It is a tale of two street entertainers, Jang-Seng (Gam Wu-seong) and Gong-Gil (Lee Jun Ki), who escape life in a circus under a heavy-handed circus owner, who pimps out the (male) feminine actor Gong-gil to bisexual barons and petty landlords who are curious about the man who would act like a woman. Jan Seng is Gong Gil's unspoken protector and friend and eventually convinces the other to escape from the traveling troupe.

Do not be so small minded as to let that confused gender bending turn of events put you off. Lee Jun Ki's performance is spellbinding, as an actor who, who specialises in female characters, moving and talking and acting so much like a female one wonders whether he truly is male. A scene in particular, played out over grassy field, where the two runaways deal with their worries and fears by falling back on the only reassurance they know - acting it out in a beautiful, poignant and multi-layered ad-lib play about two blind old men.

Things take a turn for the better when the two entertainers flee the clutches of the old circus master and get to Seoul. They manage to out dance, out sing, out perform all the rival entertainment there, and begin a show that directly mocks the King and his sexual obsession with his mistress - a fact widely known in gossip circles. But mocking the powerful has its price, and the two are drawn into powerful palace intrigues and yet another show of masks and acting - the true story of the man behind the throne, with all its human complexity.

Do not miss this goddamn film.


3. Fight Club, (Hollywood, 1999)

Do you really need a review to see this film?

It is not, as most women seem to believe before watching it, some kind of macho guys only beat-em-up film. Blame that on the stupendously stupid marketing campaign.

As an underground DVD hit, Fight Club is the story of the modern man, raised by the single mum and struggling to find meaning behind service desks and collared shirts. It is the ranting, raging, powerful outpouring of a generation that sees no salvation of the nation, no hope in god, no struggle in war. In the words of Tyler Durden:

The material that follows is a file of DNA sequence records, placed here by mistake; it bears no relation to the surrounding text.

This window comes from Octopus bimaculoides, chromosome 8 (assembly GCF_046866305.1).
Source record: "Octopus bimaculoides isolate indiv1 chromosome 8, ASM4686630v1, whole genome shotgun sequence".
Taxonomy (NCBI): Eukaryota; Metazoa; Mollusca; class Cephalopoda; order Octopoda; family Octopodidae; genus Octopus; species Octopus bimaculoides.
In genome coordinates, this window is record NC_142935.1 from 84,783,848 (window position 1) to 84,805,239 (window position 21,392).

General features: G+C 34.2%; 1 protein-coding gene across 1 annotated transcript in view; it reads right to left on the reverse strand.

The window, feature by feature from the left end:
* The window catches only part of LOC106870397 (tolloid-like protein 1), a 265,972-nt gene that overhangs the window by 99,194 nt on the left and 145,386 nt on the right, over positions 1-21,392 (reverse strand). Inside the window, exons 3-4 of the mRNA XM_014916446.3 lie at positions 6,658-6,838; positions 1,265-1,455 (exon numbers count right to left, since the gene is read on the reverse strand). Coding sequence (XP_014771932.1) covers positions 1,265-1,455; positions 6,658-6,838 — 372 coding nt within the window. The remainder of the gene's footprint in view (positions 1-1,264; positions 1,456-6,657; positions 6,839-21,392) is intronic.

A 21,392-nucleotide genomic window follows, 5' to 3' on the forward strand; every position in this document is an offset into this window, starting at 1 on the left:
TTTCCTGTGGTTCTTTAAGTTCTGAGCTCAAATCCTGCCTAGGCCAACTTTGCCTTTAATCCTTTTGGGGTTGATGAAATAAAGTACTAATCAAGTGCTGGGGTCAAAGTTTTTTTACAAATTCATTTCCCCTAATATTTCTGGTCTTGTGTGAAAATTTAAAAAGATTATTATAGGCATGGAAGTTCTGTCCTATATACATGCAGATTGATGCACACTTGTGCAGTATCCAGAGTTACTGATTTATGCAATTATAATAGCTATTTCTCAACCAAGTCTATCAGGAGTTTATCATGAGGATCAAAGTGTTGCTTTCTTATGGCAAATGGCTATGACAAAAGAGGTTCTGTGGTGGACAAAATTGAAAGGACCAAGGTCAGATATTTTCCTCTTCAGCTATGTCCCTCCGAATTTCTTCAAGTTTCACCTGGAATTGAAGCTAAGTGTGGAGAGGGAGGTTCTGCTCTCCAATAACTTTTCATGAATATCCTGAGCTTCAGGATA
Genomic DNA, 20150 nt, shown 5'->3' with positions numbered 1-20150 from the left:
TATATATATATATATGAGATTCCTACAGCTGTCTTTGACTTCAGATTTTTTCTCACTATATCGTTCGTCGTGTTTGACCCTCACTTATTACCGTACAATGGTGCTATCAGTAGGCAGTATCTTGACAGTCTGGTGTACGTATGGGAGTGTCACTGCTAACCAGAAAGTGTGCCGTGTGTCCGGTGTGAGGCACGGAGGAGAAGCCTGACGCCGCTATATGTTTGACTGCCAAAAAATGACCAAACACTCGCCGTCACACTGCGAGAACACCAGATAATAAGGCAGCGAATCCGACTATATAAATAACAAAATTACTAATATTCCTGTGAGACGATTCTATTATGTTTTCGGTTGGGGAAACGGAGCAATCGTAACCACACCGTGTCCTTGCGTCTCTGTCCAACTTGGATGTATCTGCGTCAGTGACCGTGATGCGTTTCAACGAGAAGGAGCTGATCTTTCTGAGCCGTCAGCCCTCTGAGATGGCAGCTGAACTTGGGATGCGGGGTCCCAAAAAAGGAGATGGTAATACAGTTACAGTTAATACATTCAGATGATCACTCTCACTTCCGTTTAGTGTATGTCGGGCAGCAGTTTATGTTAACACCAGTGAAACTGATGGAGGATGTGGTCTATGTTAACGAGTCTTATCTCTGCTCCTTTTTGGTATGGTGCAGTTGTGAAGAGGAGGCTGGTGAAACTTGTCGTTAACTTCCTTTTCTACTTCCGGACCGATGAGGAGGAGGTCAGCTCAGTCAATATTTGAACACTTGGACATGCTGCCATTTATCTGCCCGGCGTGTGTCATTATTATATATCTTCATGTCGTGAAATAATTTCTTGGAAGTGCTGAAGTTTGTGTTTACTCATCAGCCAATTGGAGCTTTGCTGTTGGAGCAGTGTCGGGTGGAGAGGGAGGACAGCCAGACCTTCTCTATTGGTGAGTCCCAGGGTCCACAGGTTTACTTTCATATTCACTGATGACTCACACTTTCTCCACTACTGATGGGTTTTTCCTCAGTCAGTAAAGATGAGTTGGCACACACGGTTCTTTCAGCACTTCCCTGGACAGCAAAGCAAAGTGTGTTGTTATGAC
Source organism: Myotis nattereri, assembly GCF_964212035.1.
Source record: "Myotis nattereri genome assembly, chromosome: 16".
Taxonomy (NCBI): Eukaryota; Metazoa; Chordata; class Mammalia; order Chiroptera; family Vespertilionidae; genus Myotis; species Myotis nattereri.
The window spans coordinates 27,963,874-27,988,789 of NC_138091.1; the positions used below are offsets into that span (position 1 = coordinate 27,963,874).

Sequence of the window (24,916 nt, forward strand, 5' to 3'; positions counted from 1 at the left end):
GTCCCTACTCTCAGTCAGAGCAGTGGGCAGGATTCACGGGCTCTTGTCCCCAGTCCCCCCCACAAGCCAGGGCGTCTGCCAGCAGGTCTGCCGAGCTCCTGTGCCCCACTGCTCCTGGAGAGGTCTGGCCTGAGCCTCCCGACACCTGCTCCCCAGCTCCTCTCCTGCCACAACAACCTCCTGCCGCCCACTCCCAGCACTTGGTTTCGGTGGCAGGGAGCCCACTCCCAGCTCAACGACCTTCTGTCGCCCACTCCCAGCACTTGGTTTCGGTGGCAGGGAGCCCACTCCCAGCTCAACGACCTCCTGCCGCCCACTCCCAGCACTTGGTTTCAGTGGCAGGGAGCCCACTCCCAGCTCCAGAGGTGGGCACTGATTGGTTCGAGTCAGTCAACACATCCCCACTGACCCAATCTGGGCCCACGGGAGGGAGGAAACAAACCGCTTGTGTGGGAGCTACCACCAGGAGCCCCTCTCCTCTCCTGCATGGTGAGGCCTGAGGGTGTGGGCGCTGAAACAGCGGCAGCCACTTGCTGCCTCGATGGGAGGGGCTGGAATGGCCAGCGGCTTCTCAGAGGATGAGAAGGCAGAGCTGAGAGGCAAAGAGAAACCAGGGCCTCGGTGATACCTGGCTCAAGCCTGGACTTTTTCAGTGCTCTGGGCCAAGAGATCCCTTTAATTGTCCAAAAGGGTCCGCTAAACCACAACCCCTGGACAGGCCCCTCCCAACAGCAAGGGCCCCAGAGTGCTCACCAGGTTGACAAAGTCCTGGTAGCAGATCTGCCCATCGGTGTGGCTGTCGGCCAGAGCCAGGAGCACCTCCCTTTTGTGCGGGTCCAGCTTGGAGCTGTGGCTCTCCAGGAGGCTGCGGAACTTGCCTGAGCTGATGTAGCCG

"We're the middle children of history, man. No purpose or place. We have no Great War. No Great Depression. Our Great War's a spiritual war... our Great Depression is our lives. We've all been raised on television to believe that one day we'd all be millionaires, and movie gods, and rock stars. But we won't. And we're slowly learning that fact. And we're very, very pissed off. "

How would one act in a society that places self perfection, the feminisation and the taming of man, as the end goal of human progress? Indeed, very pissed off.

It's Fight Club. You really don't need me to explain more.


The others, which I will get around to at some point in time:

4. The Road Home (China, 1999)
5. The Jammed, (Australia, 2007)
6. All about Lily Chou Chou (Japan, 2001)
7. LoTR Trilogy (2001-03)
8. Once Upon a Time in China (HK, 1991)
9. Star Wars Eps 5,4,6 (1977-83)
9.5: (NEW) Lust, Caution
10. Matrix (1999)
11. In the Mood for Love (HK, 2000)
12. Miracles (HK, 1989)
13. Nausicaä of the Valley of the Wind (Japan, 1984)
14. To Live (1994)
15. The Shawshank Redemption (1994)
16. A Very Long Engagement (France 2004)
17. Dead Poets Society, by Peter Wier (1989)
18. Zoolander (2001)
19. The Wind that Shakes the Barley (Ireland ,2006)
20. The Incredibles, by Pixar (2004)
21. Toy Story 1&2, by Pixar (1995, 1999)
22. The Gangs of New York (2002)
23. The Pianist (2002)
24. Troy (2007)
25. Infernal Affairs (2002)
26. Being John Malkovich (1999)